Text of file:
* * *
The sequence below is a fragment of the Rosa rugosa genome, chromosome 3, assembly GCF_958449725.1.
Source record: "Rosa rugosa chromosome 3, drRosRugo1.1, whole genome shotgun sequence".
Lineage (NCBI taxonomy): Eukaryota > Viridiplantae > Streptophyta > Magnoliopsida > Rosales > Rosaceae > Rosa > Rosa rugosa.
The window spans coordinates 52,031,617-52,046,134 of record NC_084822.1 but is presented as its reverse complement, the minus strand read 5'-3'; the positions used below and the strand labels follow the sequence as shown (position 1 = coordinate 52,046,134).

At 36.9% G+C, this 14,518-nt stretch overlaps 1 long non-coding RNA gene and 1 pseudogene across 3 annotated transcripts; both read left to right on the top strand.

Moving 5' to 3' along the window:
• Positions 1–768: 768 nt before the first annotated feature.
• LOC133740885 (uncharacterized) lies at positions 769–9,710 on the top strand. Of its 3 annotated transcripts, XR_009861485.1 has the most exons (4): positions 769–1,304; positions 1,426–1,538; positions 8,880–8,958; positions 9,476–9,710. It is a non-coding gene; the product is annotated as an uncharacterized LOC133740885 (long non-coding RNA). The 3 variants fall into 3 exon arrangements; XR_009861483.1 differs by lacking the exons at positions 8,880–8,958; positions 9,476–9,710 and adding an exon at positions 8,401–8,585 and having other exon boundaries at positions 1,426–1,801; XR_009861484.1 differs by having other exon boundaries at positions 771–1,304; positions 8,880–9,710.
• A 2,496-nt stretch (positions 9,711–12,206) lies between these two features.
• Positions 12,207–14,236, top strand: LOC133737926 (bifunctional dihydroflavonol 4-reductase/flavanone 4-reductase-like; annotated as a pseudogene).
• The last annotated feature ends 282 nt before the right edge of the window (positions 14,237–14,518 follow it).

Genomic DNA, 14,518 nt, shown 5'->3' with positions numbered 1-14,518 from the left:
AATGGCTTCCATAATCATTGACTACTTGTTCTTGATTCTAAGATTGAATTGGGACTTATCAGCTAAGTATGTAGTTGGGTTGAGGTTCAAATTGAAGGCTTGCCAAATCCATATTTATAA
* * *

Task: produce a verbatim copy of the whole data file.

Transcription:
The sequence below is a fragment of the Rosa rugosa genome, chromosome 3, assembly GCF_958449725.1.
Source record: "Rosa rugosa chromosome 3, drRosRugo1.1, whole genome shotgun sequence".
Lineage (NCBI taxonomy): Eukaryota > Viridiplantae > Streptophyta > Magnoliopsida > Rosales > Rosaceae > Rosa > Rosa rugosa.
The window spans coordinates 52,031,617-52,046,134 of record NC_084822.1 but is presented as its reverse complement, the minus strand read 5'-3'; the positions used below and the strand labels follow the sequence as shown (position 1 = coordinate 52,046,134).

At 36.9% G+C, this 14,518-nt stretch overlaps 1 long non-coding RNA gene and 1 pseudogene across 3 annotated transcripts; both read left to right on the top strand.

Moving 5' to 3' along the window:
• Positions 1–768: 768 nt before the first annotated feature.
• LOC133740885 (uncharacterized) lies at positions 769–9,710 on the top strand. Of its 3 annotated transcripts, XR_009861485.1 has the most exons (4): positions 769–1,304; positions 1,426–1,538; positions 8,880–8,958; positions 9,476–9,710. It is a non-coding gene; the product is annotated as an uncharacterized LOC133740885 (long non-coding RNA). The 3 variants fall into 3 exon arrangements; XR_009861483.1 differs by lacking the exons at positions 8,880–8,958; positions 9,476–9,710 and adding an exon at positions 8,401–8,585 and having other exon boundaries at positions 1,426–1,801; XR_009861484.1 differs by having other exon boundaries at positions 771–1,304; positions 8,880–9,710.
• A 2,496-nt stretch (positions 9,711–12,206) lies between these two features.
• Positions 12,207–14,236, top strand: LOC133737926 (bifunctional dihydroflavonol 4-reductase/flavanone 4-reductase-like; annotated as a pseudogene).
• The last annotated feature ends 282 nt before the right edge of the window (positions 14,237–14,518 follow it).

Genomic DNA, 14,518 nt, shown 5'->3' with positions numbered 1-14,518 from the left:
AATGGCTTCCATAATCATTGACTACTTGTTCTTGATTCTAAGATTGAATTGGGACTTATCAGCTAAGTATGTAGTTGGGTTGAGGTTCAAATTGAAGGCTTGCCAAATCCATATTTATAA